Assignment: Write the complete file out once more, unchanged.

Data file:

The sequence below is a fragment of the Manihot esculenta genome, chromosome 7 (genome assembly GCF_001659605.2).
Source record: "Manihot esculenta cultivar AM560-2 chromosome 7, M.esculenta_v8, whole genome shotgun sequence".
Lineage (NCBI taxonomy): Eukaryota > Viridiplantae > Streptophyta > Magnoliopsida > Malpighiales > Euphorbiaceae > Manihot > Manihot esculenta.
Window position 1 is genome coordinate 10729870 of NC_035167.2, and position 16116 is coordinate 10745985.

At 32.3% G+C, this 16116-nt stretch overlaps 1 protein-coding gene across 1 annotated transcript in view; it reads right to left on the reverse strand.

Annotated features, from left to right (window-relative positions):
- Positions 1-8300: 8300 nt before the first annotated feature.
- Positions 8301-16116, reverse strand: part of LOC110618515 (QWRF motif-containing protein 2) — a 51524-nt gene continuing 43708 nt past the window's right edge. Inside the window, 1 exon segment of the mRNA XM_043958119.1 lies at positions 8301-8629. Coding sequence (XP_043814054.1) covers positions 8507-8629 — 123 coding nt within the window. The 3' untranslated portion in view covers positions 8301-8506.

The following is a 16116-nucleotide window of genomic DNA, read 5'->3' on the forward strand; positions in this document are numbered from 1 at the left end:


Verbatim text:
The sequence below is a fragment of the Manihot esculenta genome, chromosome 7 (genome assembly GCF_001659605.2).
Source record: "Manihot esculenta cultivar AM560-2 chromosome 7, M.esculenta_v8, whole genome shotgun sequence".
Lineage (NCBI taxonomy): Eukaryota > Viridiplantae > Streptophyta > Magnoliopsida > Malpighiales > Euphorbiaceae > Manihot > Manihot esculenta.
Window position 1 is genome coordinate 10729870 of NC_035167.2, and position 16116 is coordinate 10745985.

At 32.3% G+C, this 16116-nt stretch overlaps 1 protein-coding gene across 1 annotated transcript in view; it reads right to left on the reverse strand.

Annotated features, from left to right (window-relative positions):
- Positions 1-8300: 8300 nt before the first annotated feature.
- Positions 8301-16116, reverse strand: part of LOC110618515 (QWRF motif-containing protein 2) — a 51524-nt gene continuing 43708 nt past the window's right edge. Inside the window, 1 exon segment of the mRNA XM_043958119.1 lies at positions 8301-8629. Coding sequence (XP_043814054.1) covers positions 8507-8629 — 123 coding nt within the window. The 3' untranslated portion in view covers positions 8301-8506.

The following is a 16116-nucleotide window of genomic DNA, read 5'->3' on the forward strand; positions in this document are numbered from 1 at the left end: